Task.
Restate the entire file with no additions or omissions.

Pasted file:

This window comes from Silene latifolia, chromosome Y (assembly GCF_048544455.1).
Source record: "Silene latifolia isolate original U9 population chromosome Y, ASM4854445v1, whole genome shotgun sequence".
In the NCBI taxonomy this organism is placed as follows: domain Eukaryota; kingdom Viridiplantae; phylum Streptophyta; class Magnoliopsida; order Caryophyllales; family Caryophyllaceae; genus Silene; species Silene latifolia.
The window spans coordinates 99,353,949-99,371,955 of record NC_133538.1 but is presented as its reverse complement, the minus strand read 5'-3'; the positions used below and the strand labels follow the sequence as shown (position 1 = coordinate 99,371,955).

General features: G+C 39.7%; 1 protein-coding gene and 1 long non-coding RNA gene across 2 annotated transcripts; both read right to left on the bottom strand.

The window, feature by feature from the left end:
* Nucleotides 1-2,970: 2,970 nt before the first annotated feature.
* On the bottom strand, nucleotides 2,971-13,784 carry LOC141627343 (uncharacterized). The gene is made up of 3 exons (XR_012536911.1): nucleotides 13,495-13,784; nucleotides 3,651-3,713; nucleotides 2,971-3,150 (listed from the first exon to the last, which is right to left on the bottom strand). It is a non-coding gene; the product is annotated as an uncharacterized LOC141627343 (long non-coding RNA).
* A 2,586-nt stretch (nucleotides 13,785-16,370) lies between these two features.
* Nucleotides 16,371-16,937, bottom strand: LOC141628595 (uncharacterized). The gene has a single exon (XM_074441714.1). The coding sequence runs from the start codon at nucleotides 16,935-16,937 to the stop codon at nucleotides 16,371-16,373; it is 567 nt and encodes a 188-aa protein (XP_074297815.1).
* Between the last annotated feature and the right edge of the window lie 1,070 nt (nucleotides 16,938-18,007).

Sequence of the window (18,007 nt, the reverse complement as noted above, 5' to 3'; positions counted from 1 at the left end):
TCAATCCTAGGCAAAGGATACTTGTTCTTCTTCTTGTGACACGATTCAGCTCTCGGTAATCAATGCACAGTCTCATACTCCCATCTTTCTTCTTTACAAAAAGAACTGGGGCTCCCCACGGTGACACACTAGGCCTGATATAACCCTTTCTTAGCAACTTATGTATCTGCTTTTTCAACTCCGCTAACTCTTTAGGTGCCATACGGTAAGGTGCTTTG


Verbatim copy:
This window comes from Silene latifolia, chromosome Y (assembly GCF_048544455.1).
Source record: "Silene latifolia isolate original U9 population chromosome Y, ASM4854445v1, whole genome shotgun sequence".
In the NCBI taxonomy this organism is placed as follows: domain Eukaryota; kingdom Viridiplantae; phylum Streptophyta; class Magnoliopsida; order Caryophyllales; family Caryophyllaceae; genus Silene; species Silene latifolia.
The window spans coordinates 99,353,949-99,371,955 of record NC_133538.1 but is presented as its reverse complement, the minus strand read 5'-3'; the positions used below and the strand labels follow the sequence as shown (position 1 = coordinate 99,371,955).

General features: G+C 39.7%; 1 protein-coding gene and 1 long non-coding RNA gene across 2 annotated transcripts; both read right to left on the bottom strand.

The window, feature by feature from the left end:
* Nucleotides 1-2,970: 2,970 nt before the first annotated feature.
* On the bottom strand, nucleotides 2,971-13,784 carry LOC141627343 (uncharacterized). The gene is made up of 3 exons (XR_012536911.1): nucleotides 13,495-13,784; nucleotides 3,651-3,713; nucleotides 2,971-3,150 (listed from the first exon to the last, which is right to left on the bottom strand). It is a non-coding gene; the product is annotated as an uncharacterized LOC141627343 (long non-coding RNA).
* A 2,586-nt stretch (nucleotides 13,785-16,370) lies between these two features.
* Nucleotides 16,371-16,937, bottom strand: LOC141628595 (uncharacterized). The gene has a single exon (XM_074441714.1). The coding sequence runs from the start codon at nucleotides 16,935-16,937 to the stop codon at nucleotides 16,371-16,373; it is 567 nt and encodes a 188-aa protein (XP_074297815.1).
* Between the last annotated feature and the right edge of the window lie 1,070 nt (nucleotides 16,938-18,007).

Sequence of the window (18,007 nt, the reverse complement as noted above, 5' to 3'; positions counted from 1 at the left end):
TCAATCCTAGGCAAAGGATACTTGTTCTTCTTCTTGTGACACGATTCAGCTCTCGGTAATCAATGCACAGTCTCATACTCCCATCTTTCTTCTTTACAAAAAGAACTGGGGCTCCCCACGGTGACACACTAGGCCTGATATAACCCTTTCTTAGCAACTTATGTATCTGCTTTTTCAACTCCGCTAACTCTTTAGGTGCCATACGGTAAGGTGCTTTG